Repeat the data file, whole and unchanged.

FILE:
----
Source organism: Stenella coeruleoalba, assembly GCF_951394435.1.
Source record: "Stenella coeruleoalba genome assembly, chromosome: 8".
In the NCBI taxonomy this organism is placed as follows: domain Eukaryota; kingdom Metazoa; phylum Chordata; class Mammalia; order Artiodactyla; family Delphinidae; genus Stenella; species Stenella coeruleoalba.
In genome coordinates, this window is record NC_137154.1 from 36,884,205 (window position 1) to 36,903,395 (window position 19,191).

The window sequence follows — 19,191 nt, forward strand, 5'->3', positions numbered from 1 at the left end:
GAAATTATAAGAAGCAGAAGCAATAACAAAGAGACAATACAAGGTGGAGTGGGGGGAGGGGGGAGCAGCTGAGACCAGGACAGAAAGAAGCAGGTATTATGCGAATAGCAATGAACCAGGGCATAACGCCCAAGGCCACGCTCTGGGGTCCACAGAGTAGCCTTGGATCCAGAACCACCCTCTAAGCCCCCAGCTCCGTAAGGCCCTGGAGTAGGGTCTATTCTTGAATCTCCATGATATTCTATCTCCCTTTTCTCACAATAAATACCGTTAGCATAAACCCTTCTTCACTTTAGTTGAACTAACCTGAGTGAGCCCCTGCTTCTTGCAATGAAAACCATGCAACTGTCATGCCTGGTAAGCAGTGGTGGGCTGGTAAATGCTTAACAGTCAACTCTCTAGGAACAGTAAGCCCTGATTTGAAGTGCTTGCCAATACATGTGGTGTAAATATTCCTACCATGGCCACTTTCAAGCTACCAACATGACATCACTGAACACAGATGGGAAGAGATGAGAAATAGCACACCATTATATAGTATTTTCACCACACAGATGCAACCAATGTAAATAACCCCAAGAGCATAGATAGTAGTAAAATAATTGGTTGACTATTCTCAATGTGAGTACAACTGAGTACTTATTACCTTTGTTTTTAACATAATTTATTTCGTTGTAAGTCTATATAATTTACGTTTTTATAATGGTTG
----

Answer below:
Source organism: Stenella coeruleoalba, assembly GCF_951394435.1.
Source record: "Stenella coeruleoalba genome assembly, chromosome: 8".
In the NCBI taxonomy this organism is placed as follows: domain Eukaryota; kingdom Metazoa; phylum Chordata; class Mammalia; order Artiodactyla; family Delphinidae; genus Stenella; species Stenella coeruleoalba.
In genome coordinates, this window is record NC_137154.1 from 36,884,205 (window position 1) to 36,903,395 (window position 19,191).

The window sequence follows — 19,191 nt, forward strand, 5'->3', positions numbered from 1 at the left end:
GAAATTATAAGAAGCAGAAGCAATAACAAAGAGACAATACAAGGTGGAGTGGGGGGAGGGGGGAGCAGCTGAGACCAGGACAGAAAGAAGCAGGTATTATGCGAATAGCAATGAACCAGGGCATAACGCCCAAGGCCACGCTCTGGGGTCCACAGAGTAGCCTTGGATCCAGAACCACCCTCTAAGCCCCCAGCTCCGTAAGGCCCTGGAGTAGGGTCTATTCTTGAATCTCCATGATATTCTATCTCCCTTTTCTCACAATAAATACCGTTAGCATAAACCCTTCTTCACTTTAGTTGAACTAACCTGAGTGAGCCCCTGCTTCTTGCAATGAAAACCATGCAACTGTCATGCCTGGTAAGCAGTGGTGGGCTGGTAAATGCTTAACAGTCAACTCTCTAGGAACAGTAAGCCCTGATTTGAAGTGCTTGCCAATACATGTGGTGTAAATATTCCTACCATGGCCACTTTCAAGCTACCAACATGACATCACTGAACACAGATGGGAAGAGATGAGAAATAGCACACCATTATATAGTATTTTCACCACACAGATGCAACCAATGTAAATAACCCCAAGAGCATAGATAGTAGTAAAATAATTGGTTGACTATTCTCAATGTGAGTACAACTGAGTACTTATTACCTTTGTTTTTAACATAATTTATTTCGTTGTAAGTCTATATAATTTACGTTTTTATAATGGTTG